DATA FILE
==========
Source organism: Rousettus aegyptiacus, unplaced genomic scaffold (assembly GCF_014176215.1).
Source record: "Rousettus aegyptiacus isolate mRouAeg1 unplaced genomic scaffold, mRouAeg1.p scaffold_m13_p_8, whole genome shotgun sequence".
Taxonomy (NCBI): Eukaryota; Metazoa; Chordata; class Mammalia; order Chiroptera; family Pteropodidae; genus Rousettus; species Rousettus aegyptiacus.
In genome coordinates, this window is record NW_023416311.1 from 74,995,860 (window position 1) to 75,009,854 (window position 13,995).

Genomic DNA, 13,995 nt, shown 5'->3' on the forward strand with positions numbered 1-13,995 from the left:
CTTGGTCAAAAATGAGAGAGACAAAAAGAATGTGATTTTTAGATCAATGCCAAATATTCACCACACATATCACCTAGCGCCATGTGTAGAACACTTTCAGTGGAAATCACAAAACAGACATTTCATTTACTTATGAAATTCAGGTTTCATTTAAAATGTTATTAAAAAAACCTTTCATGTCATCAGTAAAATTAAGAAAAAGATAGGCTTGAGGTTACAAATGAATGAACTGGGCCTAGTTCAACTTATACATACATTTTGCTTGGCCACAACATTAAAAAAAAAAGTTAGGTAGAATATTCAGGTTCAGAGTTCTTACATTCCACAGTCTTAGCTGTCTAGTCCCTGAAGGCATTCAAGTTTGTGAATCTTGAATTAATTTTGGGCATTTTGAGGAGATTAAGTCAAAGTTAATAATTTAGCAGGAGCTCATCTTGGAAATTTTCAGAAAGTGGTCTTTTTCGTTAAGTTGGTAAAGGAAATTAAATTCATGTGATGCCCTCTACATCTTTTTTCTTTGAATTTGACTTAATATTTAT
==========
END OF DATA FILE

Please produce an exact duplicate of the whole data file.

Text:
Source organism: Rousettus aegyptiacus, unplaced genomic scaffold (assembly GCF_014176215.1).
Source record: "Rousettus aegyptiacus isolate mRouAeg1 unplaced genomic scaffold, mRouAeg1.p scaffold_m13_p_8, whole genome shotgun sequence".
Taxonomy (NCBI): Eukaryota; Metazoa; Chordata; class Mammalia; order Chiroptera; family Pteropodidae; genus Rousettus; species Rousettus aegyptiacus.
In genome coordinates, this window is record NW_023416311.1 from 74,995,860 (window position 1) to 75,009,854 (window position 13,995).

Genomic DNA, 13,995 nt, shown 5'->3' on the forward strand with positions numbered 1-13,995 from the left:
CTTGGTCAAAAATGAGAGAGACAAAAAGAATGTGATTTTTAGATCAATGCCAAATATTCACCACACATATCACCTAGCGCCATGTGTAGAACACTTTCAGTGGAAATCACAAAACAGACATTTCATTTACTTATGAAATTCAGGTTTCATTTAAAATGTTATTAAAAAAACCTTTCATGTCATCAGTAAAATTAAGAAAAAGATAGGCTTGAGGTTACAAATGAATGAACTGGGCCTAGTTCAACTTATACATACATTTTGCTTGGCCACAACATTAAAAAAAAAAGTTAGGTAGAATATTCAGGTTCAGAGTTCTTACATTCCACAGTCTTAGCTGTCTAGTCCCTGAAGGCATTCAAGTTTGTGAATCTTGAATTAATTTTGGGCATTTTGAGGAGATTAAGTCAAAGTTAATAATTTAGCAGGAGCTCATCTTGGAAATTTTCAGAAAGTGGTCTTTTTCGTTAAGTTGGTAAAGGAAATTAAATTCATGTGATGCCCTCTACATCTTTTTTCTTTGAATTTGACTTAATATTTAT